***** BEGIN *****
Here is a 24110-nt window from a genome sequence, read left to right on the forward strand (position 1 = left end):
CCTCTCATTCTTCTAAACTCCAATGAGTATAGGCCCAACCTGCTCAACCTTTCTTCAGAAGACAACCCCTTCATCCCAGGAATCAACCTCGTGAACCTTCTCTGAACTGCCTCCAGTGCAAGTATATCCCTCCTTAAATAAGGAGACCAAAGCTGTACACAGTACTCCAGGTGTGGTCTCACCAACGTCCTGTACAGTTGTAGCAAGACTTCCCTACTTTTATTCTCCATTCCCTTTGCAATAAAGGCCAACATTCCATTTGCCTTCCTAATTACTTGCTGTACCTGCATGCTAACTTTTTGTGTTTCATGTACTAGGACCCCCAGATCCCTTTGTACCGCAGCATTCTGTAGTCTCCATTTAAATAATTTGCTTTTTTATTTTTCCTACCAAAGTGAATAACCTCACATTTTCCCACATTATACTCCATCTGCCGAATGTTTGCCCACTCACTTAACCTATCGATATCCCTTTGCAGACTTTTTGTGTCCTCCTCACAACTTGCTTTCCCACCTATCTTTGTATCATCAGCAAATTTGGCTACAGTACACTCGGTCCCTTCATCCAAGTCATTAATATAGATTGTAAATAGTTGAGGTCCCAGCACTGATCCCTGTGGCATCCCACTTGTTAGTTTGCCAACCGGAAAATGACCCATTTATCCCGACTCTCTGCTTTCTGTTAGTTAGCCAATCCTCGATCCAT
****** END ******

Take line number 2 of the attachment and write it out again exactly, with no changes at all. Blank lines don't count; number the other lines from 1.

CCTCTCATTCTTCTAAACTCCAATGAGTATAGGCCCAACCTGCTCAACCTTTCTTCAGAAGACAACCCCTTCATCCCAGGAATCAACCTCGTGAACCTTCTCTGAACTGCCTCCAGTGCAAGTATATCCCTCCTTAAATAAGGAGACCAAAGCTGTACACAGTACTCCAGGTGTGGTCTCACCAACGTCCTGTACAGTTGTAGCAAGACTTCCCTACTTTTATTCTCCATTCCCTTTGCAATAAAGGCCAACATTCCATTTGCCTTCCTAATTACTTGCTGTACCTGCATGCTAACTTTTTGTGTTTCATGTACTAGGACCCCCAGATCCCTTTGTACCGCAGCATTCTGTAGTCTCCATTTAAATAATTTGCTTTTTTATTTTTCCTACCAAAGTGAATAACCTCACATTTTCCCACATTATACTCCATCTGCCGAATGTTTGCCCACTCACTTAACCTATCGATATCCCTTTGCAGACTTTTTGTGTCCTCCTCACAACTTGCTTTCCCACCTATCTTTGTATCATCAGCAAATTTGGCTACAGTACACTCGGTCCCTTCATCCAAGTCATTAATATAGATTGTAAATAGTTGAGGTCCCAGCACTGATCCCTGTGGCATCCCACTTGTTAGTTTGCCAACCGGAAAATGACCCATTTATCCCGACTCTCTGCTTTCTGTTAGTTAGCCAATCCTCGATCCAT